Have you ever wondered what it’s like to live the life of a recruiter? Well maybe not. But I’m sure most of us have wondered what a recruiter will think of our resume. After all, the resume is often our ticket through the gate to employment. The resume can make or break us when it comes to getting to the next step. Finding a job can be an overwhelming, daunting experience – where to look, how to apply, what to avoid, and how exactly to write that darn resume! Trust me, I feel for you. I have written hundreds of resumes for friends, family and various individuals needing guidance on the art of the resume. Unless you’ve lived the life of a recruiter or hiring manager, knowing how to write a resume is not common knowledge.
I’ve written posts about what to include in your resume, which you can read here. However, you can include all the great formatting and content you want, but if you include something that drives a recruiter bananas, all that hard work may go down the drain – right alongside your hopes of employment.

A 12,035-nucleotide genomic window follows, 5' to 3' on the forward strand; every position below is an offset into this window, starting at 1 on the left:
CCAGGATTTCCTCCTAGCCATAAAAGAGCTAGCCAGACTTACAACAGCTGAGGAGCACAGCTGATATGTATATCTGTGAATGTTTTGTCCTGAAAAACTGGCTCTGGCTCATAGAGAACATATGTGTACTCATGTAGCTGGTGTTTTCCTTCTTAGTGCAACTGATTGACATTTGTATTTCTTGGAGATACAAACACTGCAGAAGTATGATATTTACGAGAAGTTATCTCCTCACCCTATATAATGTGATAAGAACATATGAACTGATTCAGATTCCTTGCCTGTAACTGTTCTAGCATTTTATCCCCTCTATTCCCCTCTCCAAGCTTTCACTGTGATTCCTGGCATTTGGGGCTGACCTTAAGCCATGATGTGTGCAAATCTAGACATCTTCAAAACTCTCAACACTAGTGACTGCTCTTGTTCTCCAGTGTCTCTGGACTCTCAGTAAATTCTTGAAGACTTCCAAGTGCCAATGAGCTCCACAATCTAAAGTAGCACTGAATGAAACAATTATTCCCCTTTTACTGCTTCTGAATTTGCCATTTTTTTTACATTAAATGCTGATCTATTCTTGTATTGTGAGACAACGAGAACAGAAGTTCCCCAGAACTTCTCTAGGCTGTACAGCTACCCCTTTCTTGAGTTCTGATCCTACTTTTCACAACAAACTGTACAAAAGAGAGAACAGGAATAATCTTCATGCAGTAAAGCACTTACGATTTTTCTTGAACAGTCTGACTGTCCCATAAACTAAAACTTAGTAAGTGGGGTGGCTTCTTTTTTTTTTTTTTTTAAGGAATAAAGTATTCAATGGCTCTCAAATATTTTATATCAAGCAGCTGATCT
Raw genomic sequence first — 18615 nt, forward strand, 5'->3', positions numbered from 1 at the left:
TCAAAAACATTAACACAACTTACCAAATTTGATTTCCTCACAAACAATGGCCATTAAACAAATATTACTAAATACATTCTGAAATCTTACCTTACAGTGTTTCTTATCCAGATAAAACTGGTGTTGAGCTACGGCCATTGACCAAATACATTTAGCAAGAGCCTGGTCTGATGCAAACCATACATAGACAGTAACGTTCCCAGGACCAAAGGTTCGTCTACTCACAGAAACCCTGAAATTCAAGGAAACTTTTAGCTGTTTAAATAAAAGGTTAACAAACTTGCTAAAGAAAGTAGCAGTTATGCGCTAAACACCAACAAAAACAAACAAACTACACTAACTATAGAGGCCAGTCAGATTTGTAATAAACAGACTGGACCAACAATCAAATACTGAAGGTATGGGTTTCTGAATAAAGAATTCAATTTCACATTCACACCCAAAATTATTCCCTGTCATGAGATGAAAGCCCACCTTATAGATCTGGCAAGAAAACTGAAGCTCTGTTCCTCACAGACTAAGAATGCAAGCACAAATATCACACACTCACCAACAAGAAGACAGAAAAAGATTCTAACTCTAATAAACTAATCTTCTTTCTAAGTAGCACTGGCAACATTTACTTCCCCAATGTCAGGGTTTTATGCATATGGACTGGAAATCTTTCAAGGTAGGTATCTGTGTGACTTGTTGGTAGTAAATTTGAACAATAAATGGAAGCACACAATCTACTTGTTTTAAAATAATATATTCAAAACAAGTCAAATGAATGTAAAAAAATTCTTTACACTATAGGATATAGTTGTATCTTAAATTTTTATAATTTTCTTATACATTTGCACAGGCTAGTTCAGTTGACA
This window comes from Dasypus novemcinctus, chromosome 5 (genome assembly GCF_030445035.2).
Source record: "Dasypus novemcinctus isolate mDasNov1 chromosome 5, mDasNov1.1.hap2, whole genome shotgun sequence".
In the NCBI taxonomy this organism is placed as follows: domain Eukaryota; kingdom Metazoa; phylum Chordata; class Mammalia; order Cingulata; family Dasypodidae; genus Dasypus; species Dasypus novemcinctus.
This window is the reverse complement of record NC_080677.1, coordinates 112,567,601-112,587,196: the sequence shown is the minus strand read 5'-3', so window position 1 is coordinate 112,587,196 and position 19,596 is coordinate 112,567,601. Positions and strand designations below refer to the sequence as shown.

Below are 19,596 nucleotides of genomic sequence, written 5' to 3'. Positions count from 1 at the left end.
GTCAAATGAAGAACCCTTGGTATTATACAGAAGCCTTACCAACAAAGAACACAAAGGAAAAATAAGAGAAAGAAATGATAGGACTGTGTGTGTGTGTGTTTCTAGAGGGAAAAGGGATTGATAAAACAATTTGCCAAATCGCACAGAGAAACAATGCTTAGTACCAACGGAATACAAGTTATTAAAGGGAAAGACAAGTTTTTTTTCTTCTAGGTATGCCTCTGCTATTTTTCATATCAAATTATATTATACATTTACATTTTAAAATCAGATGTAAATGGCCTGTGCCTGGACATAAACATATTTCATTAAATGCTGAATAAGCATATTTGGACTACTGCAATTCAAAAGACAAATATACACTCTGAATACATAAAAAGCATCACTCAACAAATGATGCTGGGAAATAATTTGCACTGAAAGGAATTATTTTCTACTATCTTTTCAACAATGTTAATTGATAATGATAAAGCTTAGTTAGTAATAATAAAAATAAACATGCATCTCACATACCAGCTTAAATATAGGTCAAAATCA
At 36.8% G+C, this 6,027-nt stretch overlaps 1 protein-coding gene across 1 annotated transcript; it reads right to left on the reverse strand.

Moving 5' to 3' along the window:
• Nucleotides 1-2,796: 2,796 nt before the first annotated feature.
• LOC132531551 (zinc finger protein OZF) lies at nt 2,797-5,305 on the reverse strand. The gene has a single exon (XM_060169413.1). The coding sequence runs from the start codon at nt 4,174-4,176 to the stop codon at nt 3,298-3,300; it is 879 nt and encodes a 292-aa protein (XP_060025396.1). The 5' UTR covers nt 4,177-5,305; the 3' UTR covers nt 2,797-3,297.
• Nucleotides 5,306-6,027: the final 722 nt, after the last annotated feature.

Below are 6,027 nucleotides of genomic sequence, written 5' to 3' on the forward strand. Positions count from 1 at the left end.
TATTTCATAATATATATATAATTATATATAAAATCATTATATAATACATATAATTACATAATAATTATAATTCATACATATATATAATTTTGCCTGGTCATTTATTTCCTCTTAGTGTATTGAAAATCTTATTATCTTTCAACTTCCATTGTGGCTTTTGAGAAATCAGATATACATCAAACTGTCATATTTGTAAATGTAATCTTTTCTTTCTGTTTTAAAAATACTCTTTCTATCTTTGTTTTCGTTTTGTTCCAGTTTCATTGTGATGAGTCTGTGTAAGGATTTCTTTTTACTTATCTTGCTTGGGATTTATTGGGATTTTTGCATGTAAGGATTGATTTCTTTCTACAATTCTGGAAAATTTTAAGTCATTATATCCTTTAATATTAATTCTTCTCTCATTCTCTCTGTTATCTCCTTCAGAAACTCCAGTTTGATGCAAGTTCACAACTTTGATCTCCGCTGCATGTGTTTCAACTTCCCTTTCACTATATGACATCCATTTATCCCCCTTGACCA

No fears! I’m here to help. I’ve asked several of our top recruiters to provide some of their personal pet peeves they see in resumes so I could share it all with you.
Here are the top ten resume pet peeves recruiters want you to avoid.
- Spelling and grammatical errors. I listed this one first because this is one of my top pet peeves as well. I am a self-proclaimed grammar police. This title doesn’t gain me any friends – sometimes probably does the opposite. But I can’t help it. It’s ingrained in me as much as my need to wipe my kids’ runny noses. If it’s running, it will get wiped. Same goes with grammar – if I see grammatical errors, I will make a mental note of it. And if at all possible, I will point it out so that it gets corrected. Same goes for recruiters. They will hone in on spelling and grammatical errors faster than they will your Employee of the Year Award. There is just absolutely no excuse for errors on a resume or cover letter. And if you’re not a self-proclaimed grammar police like me, have a friend or family member review it for you – the more eyes, the better to catch any potential issues.